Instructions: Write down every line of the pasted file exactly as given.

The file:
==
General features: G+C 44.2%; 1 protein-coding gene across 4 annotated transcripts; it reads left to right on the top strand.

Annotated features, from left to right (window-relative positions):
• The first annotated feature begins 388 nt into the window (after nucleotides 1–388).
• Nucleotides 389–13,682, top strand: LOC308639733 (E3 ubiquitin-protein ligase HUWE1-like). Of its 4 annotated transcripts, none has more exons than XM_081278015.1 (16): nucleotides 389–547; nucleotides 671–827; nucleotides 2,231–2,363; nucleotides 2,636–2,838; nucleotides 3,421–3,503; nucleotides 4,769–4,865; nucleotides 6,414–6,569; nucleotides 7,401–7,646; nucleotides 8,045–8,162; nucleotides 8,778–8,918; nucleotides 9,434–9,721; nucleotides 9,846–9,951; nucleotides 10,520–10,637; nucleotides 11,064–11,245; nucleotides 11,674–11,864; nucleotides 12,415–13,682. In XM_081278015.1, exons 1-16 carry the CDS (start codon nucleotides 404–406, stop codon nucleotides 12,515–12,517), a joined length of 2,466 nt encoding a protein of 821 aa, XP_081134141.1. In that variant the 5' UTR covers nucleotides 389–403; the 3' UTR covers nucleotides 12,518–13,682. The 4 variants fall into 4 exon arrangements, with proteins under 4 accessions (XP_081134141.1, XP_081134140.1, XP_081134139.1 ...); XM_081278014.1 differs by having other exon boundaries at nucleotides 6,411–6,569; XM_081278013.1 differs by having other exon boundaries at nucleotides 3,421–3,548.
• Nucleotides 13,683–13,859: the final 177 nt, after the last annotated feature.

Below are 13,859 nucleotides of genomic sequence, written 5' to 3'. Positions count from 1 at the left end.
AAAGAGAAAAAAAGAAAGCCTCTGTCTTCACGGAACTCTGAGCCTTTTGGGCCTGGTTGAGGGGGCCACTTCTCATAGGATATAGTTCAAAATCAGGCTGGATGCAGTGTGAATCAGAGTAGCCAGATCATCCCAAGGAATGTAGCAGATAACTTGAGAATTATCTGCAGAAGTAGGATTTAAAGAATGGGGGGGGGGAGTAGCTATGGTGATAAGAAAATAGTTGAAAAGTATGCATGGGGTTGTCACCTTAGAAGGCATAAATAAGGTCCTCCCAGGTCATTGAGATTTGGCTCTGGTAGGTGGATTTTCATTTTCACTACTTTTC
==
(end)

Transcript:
General features: G+C 44.2%; 1 protein-coding gene across 4 annotated transcripts; it reads left to right on the top strand.

Annotated features, from left to right (window-relative positions):
• The first annotated feature begins 388 nt into the window (after nucleotides 1–388).
• Nucleotides 389–13,682, top strand: LOC308639733 (E3 ubiquitin-protein ligase HUWE1-like). Of its 4 annotated transcripts, none has more exons than XM_081278015.1 (16): nucleotides 389–547; nucleotides 671–827; nucleotides 2,231–2,363; nucleotides 2,636–2,838; nucleotides 3,421–3,503; nucleotides 4,769–4,865; nucleotides 6,414–6,569; nucleotides 7,401–7,646; nucleotides 8,045–8,162; nucleotides 8,778–8,918; nucleotides 9,434–9,721; nucleotides 9,846–9,951; nucleotides 10,520–10,637; nucleotides 11,064–11,245; nucleotides 11,674–11,864; nucleotides 12,415–13,682. In XM_081278015.1, exons 1-16 carry the CDS (start codon nucleotides 404–406, stop codon nucleotides 12,515–12,517), a joined length of 2,466 nt encoding a protein of 821 aa, XP_081134141.1. In that variant the 5' UTR covers nucleotides 389–403; the 3' UTR covers nucleotides 12,518–13,682. The 4 variants fall into 4 exon arrangements, with proteins under 4 accessions (XP_081134141.1, XP_081134140.1, XP_081134139.1 ...); XM_081278014.1 differs by having other exon boundaries at nucleotides 6,411–6,569; XM_081278013.1 differs by having other exon boundaries at nucleotides 3,421–3,548.
• Nucleotides 13,683–13,859: the final 177 nt, after the last annotated feature.

Below are 13,859 nucleotides of genomic sequence, written 5' to 3'. Positions count from 1 at the left end.
AAAGAGAAAAAAAGAAAGCCTCTGTCTTCACGGAACTCTGAGCCTTTTGGGCCTGGTTGAGGGGGCCACTTCTCATAGGATATAGTTCAAAATCAGGCTGGATGCAGTGTGAATCAGAGTAGCCAGATCATCCCAAGGAATGTAGCAGATAACTTGAGAATTATCTGCAGAAGTAGGATTTAAAGAATGGGGGGGGGGAGTAGCTATGGTGATAAGAAAATAGTTGAAAAGTATGCATGGGGTTGTCACCTTAGAAGGCATAAATAAGGTCCTCCCAGGTCATTGAGATTTGGCTCTGGTAGGTGGATTTTCATTTTCACTACTTTTC